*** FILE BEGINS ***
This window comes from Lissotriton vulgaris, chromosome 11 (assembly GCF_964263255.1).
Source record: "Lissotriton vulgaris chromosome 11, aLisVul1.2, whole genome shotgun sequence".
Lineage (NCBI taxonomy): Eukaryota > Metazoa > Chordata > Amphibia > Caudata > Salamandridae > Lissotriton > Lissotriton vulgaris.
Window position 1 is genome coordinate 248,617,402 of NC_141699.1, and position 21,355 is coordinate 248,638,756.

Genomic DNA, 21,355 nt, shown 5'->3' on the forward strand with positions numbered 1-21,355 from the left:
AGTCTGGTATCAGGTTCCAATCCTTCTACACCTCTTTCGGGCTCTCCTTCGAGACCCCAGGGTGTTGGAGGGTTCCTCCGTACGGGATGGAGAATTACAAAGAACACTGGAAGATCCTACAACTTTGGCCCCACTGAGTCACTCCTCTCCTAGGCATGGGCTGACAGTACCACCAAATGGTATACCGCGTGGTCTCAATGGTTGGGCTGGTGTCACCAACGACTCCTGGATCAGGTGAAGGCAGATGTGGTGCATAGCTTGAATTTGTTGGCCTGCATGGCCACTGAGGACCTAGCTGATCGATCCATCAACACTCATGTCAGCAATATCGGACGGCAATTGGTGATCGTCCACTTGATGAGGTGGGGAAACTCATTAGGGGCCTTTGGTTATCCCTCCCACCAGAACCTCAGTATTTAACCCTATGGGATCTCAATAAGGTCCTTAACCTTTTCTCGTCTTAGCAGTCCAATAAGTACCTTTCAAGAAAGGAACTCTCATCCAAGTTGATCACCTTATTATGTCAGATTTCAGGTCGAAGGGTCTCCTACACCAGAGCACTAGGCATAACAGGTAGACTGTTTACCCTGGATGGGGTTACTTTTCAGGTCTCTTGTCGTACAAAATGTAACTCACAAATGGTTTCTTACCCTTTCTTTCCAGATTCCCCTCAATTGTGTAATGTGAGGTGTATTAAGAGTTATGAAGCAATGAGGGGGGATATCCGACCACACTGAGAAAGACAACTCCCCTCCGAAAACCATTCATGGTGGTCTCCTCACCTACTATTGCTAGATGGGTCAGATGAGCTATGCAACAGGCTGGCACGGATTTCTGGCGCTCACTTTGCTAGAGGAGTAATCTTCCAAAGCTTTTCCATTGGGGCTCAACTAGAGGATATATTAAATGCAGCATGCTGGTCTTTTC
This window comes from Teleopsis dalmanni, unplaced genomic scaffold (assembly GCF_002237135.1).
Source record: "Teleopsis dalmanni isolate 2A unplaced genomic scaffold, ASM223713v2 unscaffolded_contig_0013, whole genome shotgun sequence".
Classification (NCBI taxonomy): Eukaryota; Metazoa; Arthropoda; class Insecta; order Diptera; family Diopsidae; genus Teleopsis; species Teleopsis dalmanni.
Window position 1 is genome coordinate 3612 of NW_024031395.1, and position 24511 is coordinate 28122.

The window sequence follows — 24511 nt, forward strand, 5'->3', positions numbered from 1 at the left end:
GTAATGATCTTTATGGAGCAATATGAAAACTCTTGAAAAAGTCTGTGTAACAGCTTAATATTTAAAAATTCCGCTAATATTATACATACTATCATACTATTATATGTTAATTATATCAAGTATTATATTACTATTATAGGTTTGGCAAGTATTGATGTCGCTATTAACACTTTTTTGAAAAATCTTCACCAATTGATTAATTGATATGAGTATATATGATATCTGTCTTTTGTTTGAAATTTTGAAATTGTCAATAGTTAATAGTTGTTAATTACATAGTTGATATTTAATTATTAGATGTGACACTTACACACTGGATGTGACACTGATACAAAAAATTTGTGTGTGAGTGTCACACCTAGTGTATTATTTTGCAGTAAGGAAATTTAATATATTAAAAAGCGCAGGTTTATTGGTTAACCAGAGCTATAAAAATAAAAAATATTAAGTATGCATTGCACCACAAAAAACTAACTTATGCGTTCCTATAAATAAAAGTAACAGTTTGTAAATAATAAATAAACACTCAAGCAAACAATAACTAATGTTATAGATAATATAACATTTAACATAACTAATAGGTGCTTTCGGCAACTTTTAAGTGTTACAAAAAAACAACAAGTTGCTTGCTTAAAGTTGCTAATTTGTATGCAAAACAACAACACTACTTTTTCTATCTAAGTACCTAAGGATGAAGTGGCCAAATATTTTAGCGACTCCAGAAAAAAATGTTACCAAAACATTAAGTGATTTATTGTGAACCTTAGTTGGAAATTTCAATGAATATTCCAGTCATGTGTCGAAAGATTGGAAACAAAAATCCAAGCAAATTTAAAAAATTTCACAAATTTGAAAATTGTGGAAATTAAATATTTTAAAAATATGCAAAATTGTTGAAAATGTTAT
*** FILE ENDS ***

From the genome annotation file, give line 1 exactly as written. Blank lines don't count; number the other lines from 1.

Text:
This window comes from Lissotriton vulgaris, chromosome 11 (assembly GCF_964263255.1).